Are we tired yet of fornication before marriage and infidelity after marriage? The media would have us believe it’s natural, or that men and women are not made to be monogamous. We’ve heard all the reasons out there, but I like the way that Dr. Scott Haltzman, a therapist and expert on marriage, challenges this notion:
“Infidelity is not a victimless act. The decision to have an affair involves a secret choice made by one person to rob another person of what is rightfully his or hers: fidelity. It is an act that includes lying, family neglect and often the theft of time and money.
Does that sound harsh? It ought to. Sociology experts and evolutionary psychologists can argue all day long as to whether monogamy is natural or whether it is reasonable for anyone to keep unrealistic vows made in earnest. While the data on the prevalence of infidelity is daunting (about 40 percent of couples will be affected by an affair), the majority of married people have never had affairs. It’s amazing all the “unnatural” things humans can do when they put their minds to it!
So if you’re surprised at the moral outrage against infidelity, you shouldn’t be. Plain and simple, it’s wrong.”
I was a young mother once. Now I’m just an old mother observing the struggling young mother sitting in front of me during Sacrament Meeting. I know your pain! (And may I add, I think this picture on the left is a fake picture. No mother in her right mind would not be watching for the sacrament when three children are first in line.)
How many times did I ask if it was even worth attending church with my children? I’m going to share with the world, right here and now, two of my most embarrassing moments:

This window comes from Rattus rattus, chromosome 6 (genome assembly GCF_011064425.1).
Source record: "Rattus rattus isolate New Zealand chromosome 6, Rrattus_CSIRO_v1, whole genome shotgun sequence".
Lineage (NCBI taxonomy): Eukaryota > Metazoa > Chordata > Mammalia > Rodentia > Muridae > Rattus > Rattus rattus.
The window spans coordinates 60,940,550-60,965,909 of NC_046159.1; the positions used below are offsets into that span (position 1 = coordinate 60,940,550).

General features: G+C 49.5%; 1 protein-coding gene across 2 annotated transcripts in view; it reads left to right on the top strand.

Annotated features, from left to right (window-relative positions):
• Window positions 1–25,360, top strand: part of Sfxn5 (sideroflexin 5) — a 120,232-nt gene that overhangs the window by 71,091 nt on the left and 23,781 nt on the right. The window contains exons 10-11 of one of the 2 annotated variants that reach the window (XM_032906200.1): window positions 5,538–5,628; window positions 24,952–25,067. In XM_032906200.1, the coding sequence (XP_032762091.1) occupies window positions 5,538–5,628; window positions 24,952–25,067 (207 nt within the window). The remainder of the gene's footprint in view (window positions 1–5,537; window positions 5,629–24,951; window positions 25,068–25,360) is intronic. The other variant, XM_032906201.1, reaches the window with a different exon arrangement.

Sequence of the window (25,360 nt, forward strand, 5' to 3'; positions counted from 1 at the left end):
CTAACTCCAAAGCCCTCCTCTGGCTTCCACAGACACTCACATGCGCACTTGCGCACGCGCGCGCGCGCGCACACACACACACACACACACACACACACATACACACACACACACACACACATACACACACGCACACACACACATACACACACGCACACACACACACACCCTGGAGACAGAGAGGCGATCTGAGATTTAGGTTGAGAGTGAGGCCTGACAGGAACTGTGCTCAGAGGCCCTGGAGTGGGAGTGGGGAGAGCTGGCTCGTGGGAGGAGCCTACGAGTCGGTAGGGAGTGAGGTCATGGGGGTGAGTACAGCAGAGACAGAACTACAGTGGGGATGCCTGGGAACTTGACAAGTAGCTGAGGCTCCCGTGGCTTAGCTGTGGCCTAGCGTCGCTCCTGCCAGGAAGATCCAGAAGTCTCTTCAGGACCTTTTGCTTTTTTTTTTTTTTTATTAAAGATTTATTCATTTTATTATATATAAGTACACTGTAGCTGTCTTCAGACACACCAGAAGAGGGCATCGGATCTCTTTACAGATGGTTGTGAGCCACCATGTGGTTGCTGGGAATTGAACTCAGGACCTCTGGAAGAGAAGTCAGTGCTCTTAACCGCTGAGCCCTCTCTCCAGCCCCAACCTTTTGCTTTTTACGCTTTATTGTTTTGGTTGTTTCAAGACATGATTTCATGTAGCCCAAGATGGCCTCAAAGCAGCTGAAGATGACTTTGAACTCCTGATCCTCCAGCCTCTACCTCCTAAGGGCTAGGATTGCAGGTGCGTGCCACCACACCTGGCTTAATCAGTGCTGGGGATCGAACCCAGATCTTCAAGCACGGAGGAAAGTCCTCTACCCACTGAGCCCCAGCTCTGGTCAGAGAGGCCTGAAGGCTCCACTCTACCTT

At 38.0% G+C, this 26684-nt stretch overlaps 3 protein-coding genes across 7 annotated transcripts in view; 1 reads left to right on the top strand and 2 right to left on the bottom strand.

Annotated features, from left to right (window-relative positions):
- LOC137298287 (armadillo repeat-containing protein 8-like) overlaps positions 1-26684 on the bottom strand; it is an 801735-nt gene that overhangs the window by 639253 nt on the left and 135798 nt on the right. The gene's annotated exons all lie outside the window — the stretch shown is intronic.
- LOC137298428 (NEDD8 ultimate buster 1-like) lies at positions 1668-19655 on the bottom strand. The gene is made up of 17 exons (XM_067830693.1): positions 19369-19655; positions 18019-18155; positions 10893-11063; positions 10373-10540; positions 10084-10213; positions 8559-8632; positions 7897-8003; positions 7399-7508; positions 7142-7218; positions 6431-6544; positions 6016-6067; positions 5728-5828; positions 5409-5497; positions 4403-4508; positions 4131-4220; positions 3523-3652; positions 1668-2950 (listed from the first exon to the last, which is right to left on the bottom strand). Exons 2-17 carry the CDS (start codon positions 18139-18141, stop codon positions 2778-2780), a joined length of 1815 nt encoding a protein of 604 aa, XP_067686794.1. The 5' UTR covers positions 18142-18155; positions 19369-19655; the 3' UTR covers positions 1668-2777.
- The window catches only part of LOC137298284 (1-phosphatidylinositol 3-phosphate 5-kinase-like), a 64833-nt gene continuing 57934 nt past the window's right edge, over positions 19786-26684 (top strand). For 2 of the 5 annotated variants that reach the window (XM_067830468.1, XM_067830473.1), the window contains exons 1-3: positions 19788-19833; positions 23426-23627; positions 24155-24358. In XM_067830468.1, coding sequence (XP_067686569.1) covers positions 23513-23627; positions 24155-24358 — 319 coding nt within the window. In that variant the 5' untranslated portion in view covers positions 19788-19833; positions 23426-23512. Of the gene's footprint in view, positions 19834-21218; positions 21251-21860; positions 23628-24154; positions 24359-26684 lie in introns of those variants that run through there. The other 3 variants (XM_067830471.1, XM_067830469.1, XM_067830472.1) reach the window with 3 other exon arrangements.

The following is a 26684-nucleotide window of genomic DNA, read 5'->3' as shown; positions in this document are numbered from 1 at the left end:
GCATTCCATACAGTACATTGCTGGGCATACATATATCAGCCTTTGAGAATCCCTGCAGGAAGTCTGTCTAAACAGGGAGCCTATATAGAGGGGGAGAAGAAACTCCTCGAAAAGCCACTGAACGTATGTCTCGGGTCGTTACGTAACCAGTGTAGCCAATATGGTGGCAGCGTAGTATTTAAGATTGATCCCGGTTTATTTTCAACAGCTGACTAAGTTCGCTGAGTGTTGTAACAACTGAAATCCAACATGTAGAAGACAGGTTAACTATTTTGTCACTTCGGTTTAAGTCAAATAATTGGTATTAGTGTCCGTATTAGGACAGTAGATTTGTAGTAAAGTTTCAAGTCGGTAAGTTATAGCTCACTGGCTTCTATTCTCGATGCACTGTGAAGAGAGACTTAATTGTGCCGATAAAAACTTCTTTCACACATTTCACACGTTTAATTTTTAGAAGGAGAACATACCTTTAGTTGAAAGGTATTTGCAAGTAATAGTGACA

Story #1: At this time I had five children, under the age of about 8. For Regional Conference, we were to meet in the historic Salt Lake Tabernacle. My stake was asked to participate in the choir and my husband fully supported me going, because this would be the only time I would ever have the opportunity to sit in those golden choir seats. Sadly, I watched helplessly at the horror that would unfold before the entire congregation.
Often when we think of calamities foretold in the Latter-days, we think of earth quakes, tsunamis, hurricanes, war, and financial collapses. These are all calamities and all foretold of in the scriptures. Yet there has been one calamity in the Latter-days that overshadows all others. It has caused the most pain and heartache for the most people. That calamity is the break-down of the family.
17 Wherefore, I the Lord, knowing the calamity which should come upon the inhabitants of the earth, called upon my servant Joseph Smith, Jun., and spake unto him from heaven, and gave him commandments;
18 And also gave commandments to others, that they should proclaim these things unto the world; and all this that it might be fulfilled, which was written by the prophets—
19 The weak things of the world shall come forth and break down the mighty and strong ones, that man should not counsel his fellow man, neither trust in the arm of flesh—
20 But that every man might speak in the name of God the Lord, even the Savior of the world;
21 That faith also might increase in the earth;
22 That mine everlasting covenant might be established;
The Lord, knowing the calamity that should come in the latter-days, gave the people the prophets beginning with Joseph Smith and commandments. He gave the people prophets that they might not take counsel from man or the arm of flesh—that faith may increase and that the everlasting covenant may be established.
When looking at the consequences following the break-down of the family, we can assume that the Lord was, in part, referring to the new and everlasting covenant of marriage. We can also assume that the Lord meant all other covenants established through the restoration of the Priesthood to bless the children of men. Continue reading →